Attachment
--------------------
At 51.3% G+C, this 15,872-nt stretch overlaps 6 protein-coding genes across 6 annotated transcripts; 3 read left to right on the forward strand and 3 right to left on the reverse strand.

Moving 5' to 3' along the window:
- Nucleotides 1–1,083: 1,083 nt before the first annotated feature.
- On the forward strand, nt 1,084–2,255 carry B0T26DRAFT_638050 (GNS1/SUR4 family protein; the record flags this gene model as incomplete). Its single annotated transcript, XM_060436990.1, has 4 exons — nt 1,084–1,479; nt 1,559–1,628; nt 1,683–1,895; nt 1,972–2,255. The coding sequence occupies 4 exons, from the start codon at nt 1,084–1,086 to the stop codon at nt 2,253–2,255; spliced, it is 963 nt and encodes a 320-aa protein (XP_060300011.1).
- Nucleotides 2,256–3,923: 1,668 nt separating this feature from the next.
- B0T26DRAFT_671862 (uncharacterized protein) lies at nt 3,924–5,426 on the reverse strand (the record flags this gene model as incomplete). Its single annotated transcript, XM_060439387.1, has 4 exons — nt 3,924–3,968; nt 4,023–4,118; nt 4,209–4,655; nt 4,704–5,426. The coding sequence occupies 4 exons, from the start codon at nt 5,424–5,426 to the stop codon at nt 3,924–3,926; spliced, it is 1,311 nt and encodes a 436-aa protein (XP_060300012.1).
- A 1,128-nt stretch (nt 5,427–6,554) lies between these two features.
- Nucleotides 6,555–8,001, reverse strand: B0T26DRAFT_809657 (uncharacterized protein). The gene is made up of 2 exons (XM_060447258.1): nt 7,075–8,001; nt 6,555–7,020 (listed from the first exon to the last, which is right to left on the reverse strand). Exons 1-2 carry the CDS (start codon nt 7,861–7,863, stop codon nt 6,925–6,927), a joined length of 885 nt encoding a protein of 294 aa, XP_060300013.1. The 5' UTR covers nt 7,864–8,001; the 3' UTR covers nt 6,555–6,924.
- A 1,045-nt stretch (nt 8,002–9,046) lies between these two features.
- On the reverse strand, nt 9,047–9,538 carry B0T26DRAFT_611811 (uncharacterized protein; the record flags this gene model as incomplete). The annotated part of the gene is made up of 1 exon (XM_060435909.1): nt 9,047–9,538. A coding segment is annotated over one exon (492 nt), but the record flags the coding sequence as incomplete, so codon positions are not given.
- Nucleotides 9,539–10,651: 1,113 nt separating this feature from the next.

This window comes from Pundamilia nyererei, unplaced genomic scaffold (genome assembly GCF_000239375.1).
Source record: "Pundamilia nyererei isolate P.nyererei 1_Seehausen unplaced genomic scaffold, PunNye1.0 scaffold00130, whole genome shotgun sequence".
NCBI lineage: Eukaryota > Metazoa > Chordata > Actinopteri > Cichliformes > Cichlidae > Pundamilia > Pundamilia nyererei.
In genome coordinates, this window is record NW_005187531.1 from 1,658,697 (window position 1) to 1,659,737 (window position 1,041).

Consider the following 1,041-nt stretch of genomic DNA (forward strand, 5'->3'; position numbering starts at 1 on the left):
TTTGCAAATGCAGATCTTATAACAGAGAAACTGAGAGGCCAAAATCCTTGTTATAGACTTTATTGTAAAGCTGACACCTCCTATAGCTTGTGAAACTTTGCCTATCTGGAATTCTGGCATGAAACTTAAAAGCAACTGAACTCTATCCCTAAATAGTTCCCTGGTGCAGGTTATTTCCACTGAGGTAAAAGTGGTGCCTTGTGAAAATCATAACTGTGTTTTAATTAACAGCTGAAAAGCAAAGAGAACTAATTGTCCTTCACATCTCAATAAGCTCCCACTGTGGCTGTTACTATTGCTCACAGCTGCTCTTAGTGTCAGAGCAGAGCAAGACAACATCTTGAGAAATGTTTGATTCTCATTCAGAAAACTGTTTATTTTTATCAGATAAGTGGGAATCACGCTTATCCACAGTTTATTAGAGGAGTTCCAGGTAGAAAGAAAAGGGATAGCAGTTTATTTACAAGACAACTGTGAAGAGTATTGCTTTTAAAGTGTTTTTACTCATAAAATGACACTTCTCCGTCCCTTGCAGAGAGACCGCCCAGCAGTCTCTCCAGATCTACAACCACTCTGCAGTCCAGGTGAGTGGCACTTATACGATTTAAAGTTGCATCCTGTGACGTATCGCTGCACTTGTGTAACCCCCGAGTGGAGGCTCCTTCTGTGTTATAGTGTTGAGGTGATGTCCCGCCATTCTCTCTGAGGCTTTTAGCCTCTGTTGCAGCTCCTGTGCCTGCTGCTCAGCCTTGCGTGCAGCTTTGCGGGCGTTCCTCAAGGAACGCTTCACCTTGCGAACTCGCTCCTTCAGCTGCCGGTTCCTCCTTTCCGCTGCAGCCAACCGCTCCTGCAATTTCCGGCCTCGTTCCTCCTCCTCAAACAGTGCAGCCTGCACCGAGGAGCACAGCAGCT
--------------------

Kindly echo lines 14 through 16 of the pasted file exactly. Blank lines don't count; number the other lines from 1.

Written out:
NCBI lineage: Eukaryota > Metazoa > Chordata > Actinopteri > Cichliformes > Cichlidae > Pundamilia > Pundamilia nyererei.
In genome coordinates, this window is record NW_005187531.1 from 1,658,697 (window position 1) to 1,659,737 (window position 1,041).

Consider the following 1,041-nt stretch of genomic DNA (forward strand, 5'->3'; position numbering starts at 1 on the left):